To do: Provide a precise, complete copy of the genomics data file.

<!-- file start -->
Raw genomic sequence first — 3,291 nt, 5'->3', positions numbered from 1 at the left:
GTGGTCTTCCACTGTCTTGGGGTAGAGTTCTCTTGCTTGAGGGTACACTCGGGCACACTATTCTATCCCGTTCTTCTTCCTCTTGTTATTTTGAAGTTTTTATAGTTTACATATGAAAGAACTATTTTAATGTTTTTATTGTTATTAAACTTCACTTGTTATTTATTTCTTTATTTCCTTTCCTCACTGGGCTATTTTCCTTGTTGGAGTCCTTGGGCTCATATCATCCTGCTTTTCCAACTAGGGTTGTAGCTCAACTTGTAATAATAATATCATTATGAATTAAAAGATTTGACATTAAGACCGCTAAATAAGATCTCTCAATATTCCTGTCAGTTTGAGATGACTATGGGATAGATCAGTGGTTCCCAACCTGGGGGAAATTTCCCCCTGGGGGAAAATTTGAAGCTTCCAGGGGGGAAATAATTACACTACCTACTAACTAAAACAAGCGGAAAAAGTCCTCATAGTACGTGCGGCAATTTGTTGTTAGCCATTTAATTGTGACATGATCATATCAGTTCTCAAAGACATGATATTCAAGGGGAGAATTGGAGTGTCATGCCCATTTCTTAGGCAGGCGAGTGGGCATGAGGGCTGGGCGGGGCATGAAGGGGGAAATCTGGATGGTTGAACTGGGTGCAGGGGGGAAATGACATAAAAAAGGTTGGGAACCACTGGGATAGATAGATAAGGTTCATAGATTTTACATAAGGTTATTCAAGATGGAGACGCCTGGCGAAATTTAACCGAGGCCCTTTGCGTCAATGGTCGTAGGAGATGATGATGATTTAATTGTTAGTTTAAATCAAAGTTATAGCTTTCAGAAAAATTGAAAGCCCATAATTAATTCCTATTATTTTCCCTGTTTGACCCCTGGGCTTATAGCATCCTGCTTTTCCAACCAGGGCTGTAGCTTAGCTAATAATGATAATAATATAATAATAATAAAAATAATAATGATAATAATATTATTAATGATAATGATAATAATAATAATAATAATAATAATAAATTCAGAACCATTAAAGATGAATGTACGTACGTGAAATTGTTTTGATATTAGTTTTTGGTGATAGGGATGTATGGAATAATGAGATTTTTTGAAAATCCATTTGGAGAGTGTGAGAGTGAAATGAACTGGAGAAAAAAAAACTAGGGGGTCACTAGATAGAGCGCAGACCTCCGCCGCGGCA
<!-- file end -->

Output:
Raw genomic sequence first — 3,291 nt, 5'->3', positions numbered from 1 at the left:
GTGGTCTTCCACTGTCTTGGGGTAGAGTTCTCTTGCTTGAGGGTACACTCGGGCACACTATTCTATCCCGTTCTTCTTCCTCTTGTTATTTTGAAGTTTTTATAGTTTACATATGAAAGAACTATTTTAATGTTTTTATTGTTATTAAACTTCACTTGTTATTTATTTCTTTATTTCCTTTCCTCACTGGGCTATTTTCCTTGTTGGAGTCCTTGGGCTCATATCATCCTGCTTTTCCAACTAGGGTTGTAGCTCAACTTGTAATAATAATATCATTATGAATTAAAAGATTTGACATTAAGACCGCTAAATAAGATCTCTCAATATTCCTGTCAGTTTGAGATGACTATGGGATAGATCAGTGGTTCCCAACCTGGGGGAAATTTCCCCCTGGGGGAAAATTTGAAGCTTCCAGGGGGGAAATAATTACACTACCTACTAACTAAAACAAGCGGAAAAAGTCCTCATAGTACGTGCGGCAATTTGTTGTTAGCCATTTAATTGTGACATGATCATATCAGTTCTCAAAGACATGATATTCAAGGGGAGAATTGGAGTGTCATGCCCATTTCTTAGGCAGGCGAGTGGGCATGAGGGCTGGGCGGGGCATGAAGGGGGAAATCTGGATGGTTGAACTGGGTGCAGGGGGGAAATGACATAAAAAAGGTTGGGAACCACTGGGATAGATAGATAAGGTTCATAGATTTTACATAAGGTTATTCAAGATGGAGACGCCTGGCGAAATTTAACCGAGGCCCTTTGCGTCAATGGTCGTAGGAGATGATGATGATTTAATTGTTAGTTTAAATCAAAGTTATAGCTTTCAGAAAAATTGAAAGCCCATAATTAATTCCTATTATTTTCCCTGTTTGACCCCTGGGCTTATAGCATCCTGCTTTTCCAACCAGGGCTGTAGCTTAGCTAATAATGATAATAATATAATAATAATAAAAATAATAATGATAATAATATTATTAATGATAATGATAATAATAATAATAATAATAATAATAAATTCAGAACCATTAAAGATGAATGTACGTACGTGAAATTGTTTTGATATTAGTTTTTGGTGATAGGGATGTATGGAATAATGAGATTTTTTGAAAATCCATTTGGAGAGTGTGAGAGTGAAATGAACTGGAGAAAAAAAAACTAGGGGGTCACTAGATAGAGCGCAGACCTCCGCCGCGGCA